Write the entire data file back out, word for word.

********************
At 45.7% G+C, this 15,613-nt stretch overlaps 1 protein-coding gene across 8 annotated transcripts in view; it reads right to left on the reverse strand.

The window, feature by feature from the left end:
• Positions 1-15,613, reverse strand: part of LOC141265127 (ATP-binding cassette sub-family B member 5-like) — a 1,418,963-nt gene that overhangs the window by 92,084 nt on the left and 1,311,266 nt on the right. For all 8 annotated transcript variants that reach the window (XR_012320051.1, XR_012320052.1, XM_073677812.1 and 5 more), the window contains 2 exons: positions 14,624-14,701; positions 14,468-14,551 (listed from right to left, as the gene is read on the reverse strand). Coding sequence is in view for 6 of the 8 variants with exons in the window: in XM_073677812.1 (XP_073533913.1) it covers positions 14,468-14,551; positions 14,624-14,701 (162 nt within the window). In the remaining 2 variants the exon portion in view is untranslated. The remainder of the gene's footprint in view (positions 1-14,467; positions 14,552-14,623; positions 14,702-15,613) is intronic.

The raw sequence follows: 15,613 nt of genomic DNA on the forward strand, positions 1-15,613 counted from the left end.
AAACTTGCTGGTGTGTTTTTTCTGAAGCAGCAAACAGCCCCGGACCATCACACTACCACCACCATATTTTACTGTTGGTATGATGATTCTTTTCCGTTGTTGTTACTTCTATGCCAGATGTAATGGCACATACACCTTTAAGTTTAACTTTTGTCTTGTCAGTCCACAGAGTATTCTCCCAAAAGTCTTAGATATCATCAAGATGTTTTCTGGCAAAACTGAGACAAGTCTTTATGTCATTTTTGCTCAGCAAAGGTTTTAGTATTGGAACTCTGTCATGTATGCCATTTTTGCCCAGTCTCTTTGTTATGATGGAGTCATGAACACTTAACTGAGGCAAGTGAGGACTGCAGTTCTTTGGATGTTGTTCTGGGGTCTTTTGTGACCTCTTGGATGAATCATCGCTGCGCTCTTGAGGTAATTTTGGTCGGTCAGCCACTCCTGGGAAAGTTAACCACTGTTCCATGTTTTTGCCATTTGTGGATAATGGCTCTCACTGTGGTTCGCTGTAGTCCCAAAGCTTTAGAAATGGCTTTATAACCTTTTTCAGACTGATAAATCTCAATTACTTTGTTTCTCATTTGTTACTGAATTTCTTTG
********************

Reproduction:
At 45.7% G+C, this 15,613-nt stretch overlaps 1 protein-coding gene across 8 annotated transcripts in view; it reads right to left on the reverse strand.

The window, feature by feature from the left end:
• Positions 1-15,613, reverse strand: part of LOC141265127 (ATP-binding cassette sub-family B member 5-like) — a 1,418,963-nt gene that overhangs the window by 92,084 nt on the left and 1,311,266 nt on the right. For all 8 annotated transcript variants that reach the window (XR_012320051.1, XR_012320052.1, XM_073677812.1 and 5 more), the window contains 2 exons: positions 14,624-14,701; positions 14,468-14,551 (listed from right to left, as the gene is read on the reverse strand). Coding sequence is in view for 6 of the 8 variants with exons in the window: in XM_073677812.1 (XP_073533913.1) it covers positions 14,468-14,551; positions 14,624-14,701 (162 nt within the window). In the remaining 2 variants the exon portion in view is untranslated. The remainder of the gene's footprint in view (positions 1-14,467; positions 14,552-14,623; positions 14,702-15,613) is intronic.

The raw sequence follows: 15,613 nt of genomic DNA on the forward strand, positions 1-15,613 counted from the left end.
AAACTTGCTGGTGTGTTTTTTCTGAAGCAGCAAACAGCCCCGGACCATCACACTACCACCACCATATTTTACTGTTGGTATGATGATTCTTTTCCGTTGTTGTTACTTCTATGCCAGATGTAATGGCACATACACCTTTAAGTTTAACTTTTGTCTTGTCAGTCCACAGAGTATTCTCCCAAAAGTCTTAGATATCATCAAGATGTTTTCTGGCAAAACTGAGACAAGTCTTTATGTCATTTTTGCTCAGCAAAGGTTTTAGTATTGGAACTCTGTCATGTATGCCATTTTTGCCCAGTCTCTTTGTTATGATGGAGTCATGAACACTTAACTGAGGCAAGTGAGGACTGCAGTTCTTTGGATGTTGTTCTGGGGTCTTTTGTGACCTCTTGGATGAATCATCGCTGCGCTCTTGAGGTAATTTTGGTCGGTCAGCCACTCCTGGGAAAGTTAACCACTGTTCCATGTTTTTGCCATTTGTGGATAATGGCTCTCACTGTGGTTCGCTGTAGTCCCAAAGCTTTAGAAATGGCTTTATAACCTTTTTCAGACTGATAAATCTCAATTACTTTGTTTCTCATTTGTTACTGAATTTCTTTG